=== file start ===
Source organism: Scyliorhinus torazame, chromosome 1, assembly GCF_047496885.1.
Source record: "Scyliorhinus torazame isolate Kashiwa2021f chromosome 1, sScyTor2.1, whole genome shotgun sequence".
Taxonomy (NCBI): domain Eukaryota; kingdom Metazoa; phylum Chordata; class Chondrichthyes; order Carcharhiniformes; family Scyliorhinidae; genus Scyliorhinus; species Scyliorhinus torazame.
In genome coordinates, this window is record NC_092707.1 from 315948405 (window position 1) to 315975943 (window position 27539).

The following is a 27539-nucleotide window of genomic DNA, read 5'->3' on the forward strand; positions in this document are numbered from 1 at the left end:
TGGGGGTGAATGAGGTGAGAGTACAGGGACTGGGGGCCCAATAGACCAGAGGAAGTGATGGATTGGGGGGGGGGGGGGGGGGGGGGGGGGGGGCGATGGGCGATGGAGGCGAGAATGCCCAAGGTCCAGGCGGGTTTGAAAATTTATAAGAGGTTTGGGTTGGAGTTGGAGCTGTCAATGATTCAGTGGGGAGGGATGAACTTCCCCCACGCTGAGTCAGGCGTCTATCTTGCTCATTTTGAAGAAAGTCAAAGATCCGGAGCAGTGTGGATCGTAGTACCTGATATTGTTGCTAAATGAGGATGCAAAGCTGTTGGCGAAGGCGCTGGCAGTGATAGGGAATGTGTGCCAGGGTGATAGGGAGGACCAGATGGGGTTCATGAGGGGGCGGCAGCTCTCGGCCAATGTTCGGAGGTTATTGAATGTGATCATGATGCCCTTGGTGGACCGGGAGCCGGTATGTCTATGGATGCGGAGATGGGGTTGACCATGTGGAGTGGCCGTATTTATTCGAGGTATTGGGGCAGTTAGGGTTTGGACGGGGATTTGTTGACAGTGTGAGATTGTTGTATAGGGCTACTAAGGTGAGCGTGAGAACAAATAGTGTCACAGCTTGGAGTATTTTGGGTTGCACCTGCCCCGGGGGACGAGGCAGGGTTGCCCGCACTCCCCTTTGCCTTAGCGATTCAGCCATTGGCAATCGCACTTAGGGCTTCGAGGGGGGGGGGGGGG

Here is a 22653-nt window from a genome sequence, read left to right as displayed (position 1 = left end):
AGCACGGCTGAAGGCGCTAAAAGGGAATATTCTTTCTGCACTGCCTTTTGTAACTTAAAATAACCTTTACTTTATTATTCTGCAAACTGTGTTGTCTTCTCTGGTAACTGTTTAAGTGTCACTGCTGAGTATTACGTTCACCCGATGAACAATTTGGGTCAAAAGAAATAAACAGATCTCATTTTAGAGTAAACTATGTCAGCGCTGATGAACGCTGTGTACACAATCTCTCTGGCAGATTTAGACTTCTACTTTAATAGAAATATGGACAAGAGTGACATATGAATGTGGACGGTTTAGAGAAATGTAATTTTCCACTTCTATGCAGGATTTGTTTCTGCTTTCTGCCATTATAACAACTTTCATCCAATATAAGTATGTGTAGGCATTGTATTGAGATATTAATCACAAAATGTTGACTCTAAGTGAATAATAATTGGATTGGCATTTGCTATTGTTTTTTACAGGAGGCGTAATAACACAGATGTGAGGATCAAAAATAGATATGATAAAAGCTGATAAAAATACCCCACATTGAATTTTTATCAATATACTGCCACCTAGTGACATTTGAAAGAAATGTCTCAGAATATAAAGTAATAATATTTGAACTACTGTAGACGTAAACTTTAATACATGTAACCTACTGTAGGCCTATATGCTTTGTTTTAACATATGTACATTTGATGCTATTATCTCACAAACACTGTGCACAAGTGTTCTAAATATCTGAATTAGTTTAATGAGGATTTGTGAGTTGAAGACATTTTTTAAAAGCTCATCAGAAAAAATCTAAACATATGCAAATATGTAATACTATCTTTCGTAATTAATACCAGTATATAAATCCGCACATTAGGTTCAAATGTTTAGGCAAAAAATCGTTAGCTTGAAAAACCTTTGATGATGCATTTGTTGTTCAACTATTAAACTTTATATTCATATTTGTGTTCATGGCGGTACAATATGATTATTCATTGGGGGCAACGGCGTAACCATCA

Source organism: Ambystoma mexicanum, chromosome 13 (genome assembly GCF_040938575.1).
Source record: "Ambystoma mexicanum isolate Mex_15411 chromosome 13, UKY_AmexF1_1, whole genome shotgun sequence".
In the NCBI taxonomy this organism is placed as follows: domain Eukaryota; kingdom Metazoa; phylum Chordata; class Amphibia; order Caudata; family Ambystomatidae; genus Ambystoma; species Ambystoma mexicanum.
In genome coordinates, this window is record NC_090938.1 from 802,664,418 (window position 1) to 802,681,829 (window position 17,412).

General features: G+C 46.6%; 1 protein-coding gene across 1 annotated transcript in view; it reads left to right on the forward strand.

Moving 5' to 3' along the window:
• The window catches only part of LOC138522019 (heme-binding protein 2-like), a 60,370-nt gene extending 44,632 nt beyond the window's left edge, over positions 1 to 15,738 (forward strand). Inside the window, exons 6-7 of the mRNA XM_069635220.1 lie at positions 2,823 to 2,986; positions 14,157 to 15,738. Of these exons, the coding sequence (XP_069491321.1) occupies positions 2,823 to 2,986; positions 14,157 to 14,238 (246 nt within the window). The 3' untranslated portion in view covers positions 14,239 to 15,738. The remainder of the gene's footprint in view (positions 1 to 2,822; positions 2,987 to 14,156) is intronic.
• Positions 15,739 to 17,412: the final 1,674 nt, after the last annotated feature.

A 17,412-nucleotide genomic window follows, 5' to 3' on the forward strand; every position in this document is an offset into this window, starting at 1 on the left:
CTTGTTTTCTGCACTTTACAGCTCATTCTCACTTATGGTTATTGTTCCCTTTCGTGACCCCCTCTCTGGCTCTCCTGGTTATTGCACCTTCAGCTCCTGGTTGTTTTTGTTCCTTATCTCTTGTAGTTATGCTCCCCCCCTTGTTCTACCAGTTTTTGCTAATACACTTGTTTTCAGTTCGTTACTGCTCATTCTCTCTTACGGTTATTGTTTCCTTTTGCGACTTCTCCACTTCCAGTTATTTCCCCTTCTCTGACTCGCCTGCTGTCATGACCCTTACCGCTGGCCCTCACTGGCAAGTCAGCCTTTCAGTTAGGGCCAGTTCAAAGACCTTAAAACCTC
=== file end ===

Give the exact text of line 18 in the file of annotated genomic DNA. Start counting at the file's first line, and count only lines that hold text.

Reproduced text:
CTTGTTTTCTGCACTTTACAGCTCATTCTCACTTATGGTTATTGTTCCCTTTCGTGACCCCCTCTCTGGCTCTCCTGGTTATTGCACCTTCAGCTCCTGGTTGTTTTTGTTCCTTATCTCTTGTAGTTATGCTCCCCCCCTTGTTCTACCAGTTTTTGCTAATACACTTGTTTTCAGTTCGTTACTGCTCATTCTCTCTTACGGTTATTGTTTCCTTTTGCGACTTCTCCACTTCCAGTTATTTCCCCTTCTCTGACTCGCCTGCTGTCATGACCCTTACCGCTGGCCCTCACTGGCAAGTCAGCCTTTCAGTTAGGGCCAGTTCAAAGACCTTAAAACCTC